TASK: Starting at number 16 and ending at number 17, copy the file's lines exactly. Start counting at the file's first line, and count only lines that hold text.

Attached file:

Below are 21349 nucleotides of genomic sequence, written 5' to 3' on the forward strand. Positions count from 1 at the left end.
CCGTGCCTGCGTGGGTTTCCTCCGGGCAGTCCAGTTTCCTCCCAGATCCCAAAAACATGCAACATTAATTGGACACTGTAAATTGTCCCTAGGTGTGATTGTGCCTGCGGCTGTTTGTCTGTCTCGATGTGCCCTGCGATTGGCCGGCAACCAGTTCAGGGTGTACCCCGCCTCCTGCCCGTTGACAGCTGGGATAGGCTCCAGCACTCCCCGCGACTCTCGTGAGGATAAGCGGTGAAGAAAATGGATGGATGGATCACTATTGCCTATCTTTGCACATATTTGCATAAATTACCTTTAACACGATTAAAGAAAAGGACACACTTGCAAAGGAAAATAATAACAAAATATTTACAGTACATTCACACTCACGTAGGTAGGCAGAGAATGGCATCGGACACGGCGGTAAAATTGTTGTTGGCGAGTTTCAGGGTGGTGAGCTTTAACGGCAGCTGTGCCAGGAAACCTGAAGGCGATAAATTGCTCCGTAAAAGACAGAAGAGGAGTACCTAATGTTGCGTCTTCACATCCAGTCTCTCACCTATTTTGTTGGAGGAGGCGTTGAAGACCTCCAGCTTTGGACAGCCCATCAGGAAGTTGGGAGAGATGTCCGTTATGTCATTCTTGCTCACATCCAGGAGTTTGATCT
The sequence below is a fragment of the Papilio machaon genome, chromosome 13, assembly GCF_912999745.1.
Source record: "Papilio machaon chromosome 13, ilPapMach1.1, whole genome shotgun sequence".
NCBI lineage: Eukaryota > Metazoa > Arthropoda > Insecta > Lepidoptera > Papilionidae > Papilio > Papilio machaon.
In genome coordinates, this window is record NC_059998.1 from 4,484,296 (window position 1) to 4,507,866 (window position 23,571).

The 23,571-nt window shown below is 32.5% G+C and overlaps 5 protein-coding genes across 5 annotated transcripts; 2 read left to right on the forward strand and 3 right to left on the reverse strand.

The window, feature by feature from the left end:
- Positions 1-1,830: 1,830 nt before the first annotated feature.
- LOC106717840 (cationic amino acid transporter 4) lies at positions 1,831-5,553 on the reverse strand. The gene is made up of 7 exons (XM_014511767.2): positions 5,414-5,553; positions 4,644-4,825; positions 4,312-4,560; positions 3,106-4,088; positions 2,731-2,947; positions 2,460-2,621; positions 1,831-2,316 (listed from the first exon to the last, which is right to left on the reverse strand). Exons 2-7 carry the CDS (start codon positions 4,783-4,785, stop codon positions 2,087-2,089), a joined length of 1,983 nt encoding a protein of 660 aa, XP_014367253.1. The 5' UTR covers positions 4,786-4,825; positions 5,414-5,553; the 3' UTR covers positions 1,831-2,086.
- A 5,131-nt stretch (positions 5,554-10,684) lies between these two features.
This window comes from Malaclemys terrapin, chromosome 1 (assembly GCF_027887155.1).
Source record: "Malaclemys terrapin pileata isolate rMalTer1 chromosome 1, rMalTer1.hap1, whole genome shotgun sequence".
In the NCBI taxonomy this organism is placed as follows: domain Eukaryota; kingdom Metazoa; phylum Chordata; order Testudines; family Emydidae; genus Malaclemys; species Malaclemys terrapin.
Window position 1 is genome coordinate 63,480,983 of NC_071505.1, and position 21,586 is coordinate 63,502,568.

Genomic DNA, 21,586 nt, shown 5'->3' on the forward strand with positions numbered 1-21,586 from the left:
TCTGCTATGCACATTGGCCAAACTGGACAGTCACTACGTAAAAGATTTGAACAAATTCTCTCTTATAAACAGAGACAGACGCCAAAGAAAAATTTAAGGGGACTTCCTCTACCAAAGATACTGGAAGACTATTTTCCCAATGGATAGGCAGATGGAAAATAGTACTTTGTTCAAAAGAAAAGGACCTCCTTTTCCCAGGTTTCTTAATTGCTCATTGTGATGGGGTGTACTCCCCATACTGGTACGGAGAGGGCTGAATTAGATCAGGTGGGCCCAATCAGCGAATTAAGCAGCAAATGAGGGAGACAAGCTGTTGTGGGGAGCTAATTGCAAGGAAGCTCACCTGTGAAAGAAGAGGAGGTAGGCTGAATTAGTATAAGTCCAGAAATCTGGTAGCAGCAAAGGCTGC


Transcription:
Genomic DNA, 21,586 nt, shown 5'->3' on the forward strand with positions numbered 1-21,586 from the left:
TCTGCTATGCACATTGGCCAAACTGGACAGTCACTACGTAAAAGATTTGAACAAATTCTCTCTTATAAACAGAGACAGACGCCAAAGAAAAATTTAAGGGGACTTCCTCTACCAAAGATACTGGAAGACTATTTTCCCAATGGATAGGCAGATGGAAAATAGTACTTTGTTCAAAAGAAAAGGACCTCCTTTTCCCAGGTTTCTTAATTGCTCATTGTGATGGGGTGTACTCCCCATACTGGTACGGAGAGGGCTGAATTAGATCAGGTGGGCCCAATCAGCGAATTAAGCAGCAAATGAGGGAGACAAGCTGTTGTGGGGAGCTAATTGCAAGGAAGCTCACCTGTGAAAGAAGAGGAGGTAGGCTGAATTAGTATAAGTCCAGAAATCTGGTAGCAGCAAAGGCTGC